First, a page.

Headaches and Neck Pain


Headaches are the number one health complaint in America as 90% of the population will have a headache this year and 50 million Americans suffer from chronic daily headaches. There are many causes of headaches; therefore it is imperative you have a comprehensive evaluation by a qualified healthcare provider for your headache, especially if it is a first headache or a different type of headache than you have had previously.

Your primary care physician should evaluate you to rule out the more serious and possibly life threatening causes of headaches.


Diagram – Neck Pain

Neck Pain

Neck pain is one of the most frequent causes of visits to health care providers. Most commonly neck pain results from an acute trauma or chronic stress (from posture) placed upon the muscles within the neck. Less frequently neck pain results from impingement of the nerves, which exit out of the spine within the neck.

Anyone experiencing numbness, tingling, nausea, dizziness or changes in vision associated with their neck pain should be thoroughly evaluated to rule out cervical impingement of the nerves or blood vessels within the neck.

The most common cause of neck pain results from weakened muscles and poor posture. A forward head posture results in strain of the posterior muscles of the neck. This is commonly observed while driving, working on a computer, talking on a telephone or sitting at a desk. Having improper pillow support can also be a cause of neck pain.

The pain is felt as a tight aching pain felt in the back of the neck and shoulders. Commonly this pain is felt as facial pain or a headache that comes up the back of the head to in and around the eyes. What is not frequently realized is that many of the muscles of the anterior neck control the jaw and tongue. Pain in these muscles can refer pain into the face and teeth, and can feel like swollen glands or a lump in the throat.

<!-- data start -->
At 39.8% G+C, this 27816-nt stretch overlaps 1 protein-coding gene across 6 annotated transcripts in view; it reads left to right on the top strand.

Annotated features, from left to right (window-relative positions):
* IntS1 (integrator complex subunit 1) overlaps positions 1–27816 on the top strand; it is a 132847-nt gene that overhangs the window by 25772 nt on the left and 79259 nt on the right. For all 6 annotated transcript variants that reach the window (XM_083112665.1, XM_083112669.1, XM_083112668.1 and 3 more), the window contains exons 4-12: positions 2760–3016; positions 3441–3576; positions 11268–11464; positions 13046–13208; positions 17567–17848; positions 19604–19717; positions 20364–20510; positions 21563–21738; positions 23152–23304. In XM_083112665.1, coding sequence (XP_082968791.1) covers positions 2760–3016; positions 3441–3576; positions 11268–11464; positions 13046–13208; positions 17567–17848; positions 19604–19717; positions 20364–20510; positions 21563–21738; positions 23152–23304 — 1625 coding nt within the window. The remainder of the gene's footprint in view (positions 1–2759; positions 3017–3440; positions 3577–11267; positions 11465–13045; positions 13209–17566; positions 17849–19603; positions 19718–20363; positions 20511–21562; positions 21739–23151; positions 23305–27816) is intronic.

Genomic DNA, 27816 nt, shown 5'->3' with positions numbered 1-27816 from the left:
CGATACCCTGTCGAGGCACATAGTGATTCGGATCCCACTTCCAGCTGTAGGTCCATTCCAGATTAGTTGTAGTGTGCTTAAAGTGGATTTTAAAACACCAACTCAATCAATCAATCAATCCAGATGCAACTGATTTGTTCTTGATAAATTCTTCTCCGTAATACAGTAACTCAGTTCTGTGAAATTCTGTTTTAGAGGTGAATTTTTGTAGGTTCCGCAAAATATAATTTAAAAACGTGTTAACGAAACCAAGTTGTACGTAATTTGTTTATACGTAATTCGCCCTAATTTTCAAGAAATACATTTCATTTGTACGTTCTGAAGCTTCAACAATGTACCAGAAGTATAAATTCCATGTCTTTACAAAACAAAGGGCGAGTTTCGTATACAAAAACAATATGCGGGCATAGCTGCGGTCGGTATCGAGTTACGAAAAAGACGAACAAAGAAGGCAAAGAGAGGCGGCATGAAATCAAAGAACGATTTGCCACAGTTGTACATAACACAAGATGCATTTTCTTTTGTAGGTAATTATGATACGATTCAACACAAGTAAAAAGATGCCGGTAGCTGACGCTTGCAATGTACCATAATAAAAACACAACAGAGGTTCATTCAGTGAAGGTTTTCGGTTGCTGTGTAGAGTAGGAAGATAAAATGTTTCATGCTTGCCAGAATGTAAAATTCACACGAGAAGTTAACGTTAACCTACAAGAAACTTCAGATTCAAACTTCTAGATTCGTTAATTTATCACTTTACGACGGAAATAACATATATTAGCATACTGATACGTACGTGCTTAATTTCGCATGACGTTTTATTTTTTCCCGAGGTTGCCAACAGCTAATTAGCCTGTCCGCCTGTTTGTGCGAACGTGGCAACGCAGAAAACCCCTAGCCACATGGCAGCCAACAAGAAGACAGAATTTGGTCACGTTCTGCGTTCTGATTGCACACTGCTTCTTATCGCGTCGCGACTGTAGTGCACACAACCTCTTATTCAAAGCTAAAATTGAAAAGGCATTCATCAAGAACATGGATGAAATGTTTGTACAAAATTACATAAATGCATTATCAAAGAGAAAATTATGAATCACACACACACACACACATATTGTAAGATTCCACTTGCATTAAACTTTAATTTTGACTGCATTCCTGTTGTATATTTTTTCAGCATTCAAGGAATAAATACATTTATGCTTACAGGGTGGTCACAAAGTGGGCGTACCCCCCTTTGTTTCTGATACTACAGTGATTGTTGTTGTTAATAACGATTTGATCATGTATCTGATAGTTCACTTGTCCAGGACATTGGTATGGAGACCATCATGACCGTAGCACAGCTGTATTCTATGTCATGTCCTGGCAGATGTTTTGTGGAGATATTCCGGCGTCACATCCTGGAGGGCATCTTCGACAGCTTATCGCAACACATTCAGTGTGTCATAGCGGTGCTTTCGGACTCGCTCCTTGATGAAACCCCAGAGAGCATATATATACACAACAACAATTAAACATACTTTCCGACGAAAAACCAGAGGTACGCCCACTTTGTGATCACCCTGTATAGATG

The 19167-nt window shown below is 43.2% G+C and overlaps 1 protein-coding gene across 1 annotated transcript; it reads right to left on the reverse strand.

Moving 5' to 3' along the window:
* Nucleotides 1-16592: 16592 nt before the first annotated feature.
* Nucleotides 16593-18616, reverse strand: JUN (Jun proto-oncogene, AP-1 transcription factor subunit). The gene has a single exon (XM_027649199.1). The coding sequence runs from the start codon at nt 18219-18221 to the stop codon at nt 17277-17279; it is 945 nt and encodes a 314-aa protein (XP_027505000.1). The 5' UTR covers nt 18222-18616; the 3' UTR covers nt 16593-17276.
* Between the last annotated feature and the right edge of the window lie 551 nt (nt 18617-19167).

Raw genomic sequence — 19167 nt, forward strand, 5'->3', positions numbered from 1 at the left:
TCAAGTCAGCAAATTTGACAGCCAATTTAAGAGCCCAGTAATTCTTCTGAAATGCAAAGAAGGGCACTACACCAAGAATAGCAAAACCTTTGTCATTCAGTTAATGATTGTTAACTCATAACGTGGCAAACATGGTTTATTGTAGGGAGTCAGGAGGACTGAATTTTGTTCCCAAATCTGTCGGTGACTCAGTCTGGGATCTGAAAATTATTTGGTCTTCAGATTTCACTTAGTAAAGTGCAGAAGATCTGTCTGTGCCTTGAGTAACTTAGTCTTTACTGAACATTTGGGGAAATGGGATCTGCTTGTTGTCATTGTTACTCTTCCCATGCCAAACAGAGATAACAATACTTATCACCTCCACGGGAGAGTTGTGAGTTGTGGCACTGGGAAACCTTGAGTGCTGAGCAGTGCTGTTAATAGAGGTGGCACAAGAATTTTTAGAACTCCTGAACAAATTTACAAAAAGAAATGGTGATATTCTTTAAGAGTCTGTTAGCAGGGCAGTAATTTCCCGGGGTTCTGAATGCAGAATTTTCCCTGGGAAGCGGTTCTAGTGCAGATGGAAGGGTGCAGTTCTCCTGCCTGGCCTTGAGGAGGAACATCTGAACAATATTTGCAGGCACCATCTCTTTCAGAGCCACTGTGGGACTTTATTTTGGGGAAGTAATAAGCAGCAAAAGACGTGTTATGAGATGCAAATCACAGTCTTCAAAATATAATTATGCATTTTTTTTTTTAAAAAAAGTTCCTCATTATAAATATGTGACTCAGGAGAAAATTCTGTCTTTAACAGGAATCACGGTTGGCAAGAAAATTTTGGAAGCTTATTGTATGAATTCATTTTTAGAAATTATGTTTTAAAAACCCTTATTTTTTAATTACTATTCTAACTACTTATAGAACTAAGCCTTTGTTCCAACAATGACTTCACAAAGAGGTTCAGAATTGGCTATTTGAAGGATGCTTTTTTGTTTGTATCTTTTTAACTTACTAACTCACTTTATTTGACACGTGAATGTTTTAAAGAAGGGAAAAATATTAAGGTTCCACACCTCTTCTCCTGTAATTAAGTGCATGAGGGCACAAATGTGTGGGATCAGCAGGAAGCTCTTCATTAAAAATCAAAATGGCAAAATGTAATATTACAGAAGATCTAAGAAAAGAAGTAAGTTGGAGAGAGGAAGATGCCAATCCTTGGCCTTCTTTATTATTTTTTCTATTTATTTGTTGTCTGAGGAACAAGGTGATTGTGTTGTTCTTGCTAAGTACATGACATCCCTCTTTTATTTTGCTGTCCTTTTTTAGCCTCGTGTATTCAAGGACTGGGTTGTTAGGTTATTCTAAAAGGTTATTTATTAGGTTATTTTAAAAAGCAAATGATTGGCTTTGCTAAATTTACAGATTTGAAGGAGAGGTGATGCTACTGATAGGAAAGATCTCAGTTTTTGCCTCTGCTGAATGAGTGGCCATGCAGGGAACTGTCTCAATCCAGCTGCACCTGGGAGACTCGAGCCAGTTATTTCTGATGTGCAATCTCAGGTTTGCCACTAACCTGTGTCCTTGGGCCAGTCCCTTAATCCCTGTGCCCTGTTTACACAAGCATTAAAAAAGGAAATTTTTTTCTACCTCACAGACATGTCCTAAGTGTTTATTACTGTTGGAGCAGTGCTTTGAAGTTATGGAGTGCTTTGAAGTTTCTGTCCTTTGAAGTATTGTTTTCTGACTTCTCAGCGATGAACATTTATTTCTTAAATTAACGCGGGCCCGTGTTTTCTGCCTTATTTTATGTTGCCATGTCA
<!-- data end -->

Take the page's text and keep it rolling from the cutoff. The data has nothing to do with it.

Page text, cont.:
This can give the voice hoarseness and cause difficulty in swallowing. Additionally, the pain nerves that innervate the jaw muscles and TMJ also join with the nerves of the neck in the brain stem. So jaw pain can ramp up the nerves that cause neck pain and vice versa. Additionally, the jaw muscles are used to stabilize the head position, and during jaw movements there are small concurrent movements within the upper cervical vertebra. Therefore dysfunction within the neck structures commonly leads to problems within the jaw.

Most treatments are aimed at encouraging the normal range of motion of the joints and muscles within the neck and decreasing the aggravating factors. Surgery is only indicated where there is clear evidence that a disk or vertebrae is out of place and causing the pain and dysfunction. Even then, just like with jaw disorders, more conservative treatments should be attempted initially.